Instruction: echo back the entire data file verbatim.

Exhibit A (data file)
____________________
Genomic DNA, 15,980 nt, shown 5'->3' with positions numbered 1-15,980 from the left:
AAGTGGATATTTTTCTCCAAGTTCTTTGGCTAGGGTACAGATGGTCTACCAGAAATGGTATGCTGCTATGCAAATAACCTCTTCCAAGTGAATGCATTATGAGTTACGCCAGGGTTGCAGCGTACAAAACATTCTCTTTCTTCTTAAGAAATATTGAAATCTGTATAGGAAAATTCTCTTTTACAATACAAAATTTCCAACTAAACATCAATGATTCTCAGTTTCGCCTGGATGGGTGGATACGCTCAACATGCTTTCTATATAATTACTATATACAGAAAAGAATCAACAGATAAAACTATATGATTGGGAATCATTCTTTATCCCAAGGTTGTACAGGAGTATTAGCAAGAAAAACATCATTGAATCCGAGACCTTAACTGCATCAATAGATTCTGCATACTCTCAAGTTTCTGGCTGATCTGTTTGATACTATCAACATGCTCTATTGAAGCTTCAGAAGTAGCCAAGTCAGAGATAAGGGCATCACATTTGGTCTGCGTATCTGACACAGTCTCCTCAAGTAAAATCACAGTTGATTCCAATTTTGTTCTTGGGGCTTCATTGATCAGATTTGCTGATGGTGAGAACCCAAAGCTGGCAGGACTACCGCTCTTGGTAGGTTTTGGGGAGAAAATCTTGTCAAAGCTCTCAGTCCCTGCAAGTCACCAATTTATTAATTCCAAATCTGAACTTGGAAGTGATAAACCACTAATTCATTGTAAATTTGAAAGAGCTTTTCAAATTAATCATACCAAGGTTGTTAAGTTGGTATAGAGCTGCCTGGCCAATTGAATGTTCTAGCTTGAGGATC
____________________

Genomic DNA, 15,980 nt, shown 5'->3' with positions numbered 1-15,980 from the left:
AAGTGGATATTTTTCTCCAAGTTCTTTGGCTAGGGTACAGATGGTCTACCAGAAATGGTATGCTGCTATGCAAATAACCTCTTCCAAGTGAATGCATTATGAGTTACGCCAGGGTTGCAGCGTACAAAACATTCTCTTTCTTCTTAAGAAATATTGAAATCTGTATAGGAAAATTCTCTTTTACAATACAAAATTTCCAACTAAACATCAATGATTCTCAGTTTCGCCTGGATGGGTGGATACGCTCAACATGCTTTCTATATAATTACTATATACAGAAAAGAATCAACAGATAAAACTATATGATTGGGAATCATTCTTTATCCCAAGGTTGTACAGGAGTATTAGCAAGAAAAACATCATTGAATCCGAGACCTTAACTGCATCAATAGATTCTGCATACTCTCAAGTTTCTGGCTGATCTGTTTGATACTATCAACATGCTCTATTGAAGCTTCAGAAGTAGCCAAGTCAGAGATAAGGGCATCACATTTGGTCTGCGTATCTGACACAGTCTCCTCAAGTAAAATCACAGTTGATTCCAATTTTGTTCTTGGGGCTTCATTGATCAGATTTGCTGATGGTGAGAACCCAAAGCTGGCAGGACTACCGCTCTTGGTAGGTTTTGGGGAGAAAATCTTGTCAAAGCTCTCAGTCCCTGCAAGTCACCAATTTATTAATTCCAAATCTGAACTTGGAAGTGATAAACCACTAATTCATTGTAAATTTGAAAGAGCTTTTCAAATTAATCATACCAAGGTTGTTAAGTTGGTATAGAGCTGCCTGGCCAATTGAATGTTCTAGCTTGAGGATC